Meningitis is an infection of the protective membranes that surround the brain and spinal cord (meninges).
It can affect anyone, but is most common in babies, young children, teenagers and young adults.
Meningitis can be very serious if not treated quickly. It can cause life-threatening blood poisoning (septicaemia) and result inpermanent damage to the brainor nerves.
A number of vaccinations are available that offersome protection against meningitis.
This page covers:
Symptoms of meningitis develop suddenly and can include:
These symptoms can appear in any order and some may not appear.
Bacterial meningitis is rarer but more serious than viral meningitis.
Infections that cause meningitis can be spread through:
Meningitis isusually caught from people who carry these viruses or bacteria in their nose or throat but aren't ill themselves.
It can also be caught from someone with meningitis, but this is less common.
Viral meningitis tends to get better on its own within 7 to 10 days and can often be treated at home. Gettingplenty of rest and taking painkillers and anti-sickness medication can help relieve the symptoms in the meantime.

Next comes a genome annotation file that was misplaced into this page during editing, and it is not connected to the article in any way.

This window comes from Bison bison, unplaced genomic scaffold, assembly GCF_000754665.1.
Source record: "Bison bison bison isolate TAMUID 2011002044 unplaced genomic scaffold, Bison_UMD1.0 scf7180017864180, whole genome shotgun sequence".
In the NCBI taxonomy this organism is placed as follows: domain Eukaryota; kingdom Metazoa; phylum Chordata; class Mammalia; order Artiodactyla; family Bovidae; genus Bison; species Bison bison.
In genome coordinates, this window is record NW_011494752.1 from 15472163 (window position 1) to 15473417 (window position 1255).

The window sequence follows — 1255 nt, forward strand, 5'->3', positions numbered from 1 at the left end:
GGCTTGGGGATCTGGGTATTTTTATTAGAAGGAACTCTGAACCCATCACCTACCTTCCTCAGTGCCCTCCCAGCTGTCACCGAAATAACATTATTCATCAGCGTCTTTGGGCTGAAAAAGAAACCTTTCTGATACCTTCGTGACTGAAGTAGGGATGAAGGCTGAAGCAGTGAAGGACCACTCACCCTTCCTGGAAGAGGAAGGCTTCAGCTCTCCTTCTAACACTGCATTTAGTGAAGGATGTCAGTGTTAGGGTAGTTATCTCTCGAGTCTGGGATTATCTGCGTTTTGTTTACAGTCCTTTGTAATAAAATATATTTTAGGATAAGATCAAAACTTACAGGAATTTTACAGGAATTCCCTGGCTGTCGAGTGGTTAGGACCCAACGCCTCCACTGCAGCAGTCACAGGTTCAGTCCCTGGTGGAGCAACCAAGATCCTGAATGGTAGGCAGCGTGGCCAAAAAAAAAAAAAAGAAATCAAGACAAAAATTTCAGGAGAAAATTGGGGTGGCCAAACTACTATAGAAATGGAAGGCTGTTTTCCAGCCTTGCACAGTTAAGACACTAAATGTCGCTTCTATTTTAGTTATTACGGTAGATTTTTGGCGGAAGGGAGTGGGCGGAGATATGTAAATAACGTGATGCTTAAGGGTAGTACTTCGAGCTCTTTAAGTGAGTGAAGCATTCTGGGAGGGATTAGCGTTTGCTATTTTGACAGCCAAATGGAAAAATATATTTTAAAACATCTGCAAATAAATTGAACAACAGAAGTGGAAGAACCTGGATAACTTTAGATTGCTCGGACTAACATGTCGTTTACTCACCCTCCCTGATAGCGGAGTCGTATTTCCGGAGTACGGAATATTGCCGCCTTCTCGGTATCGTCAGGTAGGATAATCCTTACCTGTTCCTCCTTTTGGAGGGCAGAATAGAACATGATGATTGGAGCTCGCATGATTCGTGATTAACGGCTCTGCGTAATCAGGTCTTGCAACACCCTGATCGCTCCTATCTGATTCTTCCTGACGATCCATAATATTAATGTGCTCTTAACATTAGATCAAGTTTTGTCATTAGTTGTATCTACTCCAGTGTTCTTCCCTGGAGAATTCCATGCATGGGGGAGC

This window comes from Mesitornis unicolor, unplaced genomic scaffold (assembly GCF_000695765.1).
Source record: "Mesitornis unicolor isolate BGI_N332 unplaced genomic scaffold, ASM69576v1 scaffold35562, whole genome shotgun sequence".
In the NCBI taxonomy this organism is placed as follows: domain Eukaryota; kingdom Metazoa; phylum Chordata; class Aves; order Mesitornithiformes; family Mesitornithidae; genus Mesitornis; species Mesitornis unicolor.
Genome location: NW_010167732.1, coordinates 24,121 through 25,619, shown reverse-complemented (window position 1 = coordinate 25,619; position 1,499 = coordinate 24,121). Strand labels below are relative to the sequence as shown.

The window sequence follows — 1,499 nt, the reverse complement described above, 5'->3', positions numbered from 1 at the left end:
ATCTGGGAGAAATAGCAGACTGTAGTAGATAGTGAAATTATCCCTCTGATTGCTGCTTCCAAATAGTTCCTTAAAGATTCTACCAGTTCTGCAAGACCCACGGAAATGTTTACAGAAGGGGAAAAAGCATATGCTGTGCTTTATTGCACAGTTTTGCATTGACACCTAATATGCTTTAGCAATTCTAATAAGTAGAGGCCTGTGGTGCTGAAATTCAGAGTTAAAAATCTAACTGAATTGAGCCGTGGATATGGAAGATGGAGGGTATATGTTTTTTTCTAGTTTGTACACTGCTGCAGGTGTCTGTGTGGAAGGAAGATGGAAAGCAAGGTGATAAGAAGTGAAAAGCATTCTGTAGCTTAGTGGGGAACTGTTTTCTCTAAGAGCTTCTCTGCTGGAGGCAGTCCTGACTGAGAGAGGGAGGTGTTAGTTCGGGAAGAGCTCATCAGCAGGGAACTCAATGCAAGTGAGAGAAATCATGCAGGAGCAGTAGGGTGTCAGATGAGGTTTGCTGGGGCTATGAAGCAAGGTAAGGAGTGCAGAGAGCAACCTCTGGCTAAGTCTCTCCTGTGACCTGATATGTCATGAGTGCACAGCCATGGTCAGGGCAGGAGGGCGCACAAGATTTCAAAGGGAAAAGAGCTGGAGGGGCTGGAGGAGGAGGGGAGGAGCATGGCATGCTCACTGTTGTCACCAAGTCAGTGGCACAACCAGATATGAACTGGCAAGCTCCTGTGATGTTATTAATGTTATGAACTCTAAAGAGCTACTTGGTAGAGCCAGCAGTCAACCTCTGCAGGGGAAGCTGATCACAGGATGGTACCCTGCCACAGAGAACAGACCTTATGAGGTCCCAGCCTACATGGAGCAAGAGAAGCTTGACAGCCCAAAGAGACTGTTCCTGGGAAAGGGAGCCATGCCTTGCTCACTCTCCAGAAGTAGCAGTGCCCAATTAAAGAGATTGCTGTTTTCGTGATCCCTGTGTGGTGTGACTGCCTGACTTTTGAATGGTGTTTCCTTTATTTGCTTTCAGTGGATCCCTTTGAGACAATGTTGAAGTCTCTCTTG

These can include:
Overall, it's estimated that up to 1 in every 10 cases of bacterial meningitis is fatal.
Read about meningitis, an infection of the protective membranes that surround the brain and spinal cord. Find out about the symptoms, vaccines and treatments.
Read about the main symptoms of meningitis, including the meningitis rash, and find out when and where to get medical advice if you have any concerns.
Read about the main causes of meningitis and how the infection is spread.
Read about how meningitis is treated, including what tests may be needed and whether treatment is hospital will be necessary.
Read about the main risks associated with meningitis, including hearing loss, loss of limbs, and problems with memory or concentration.
Read about the different vaccines that can help prevent meningitis and when they're usually given.
Read the story of Tracey Chambers, whose daughter Courtney was diagnosed with meningitis septicaemia.
Read the story of Mary Baron and her grandson Kyle, who developed bacterial meningitis during a holiday in Tenerife.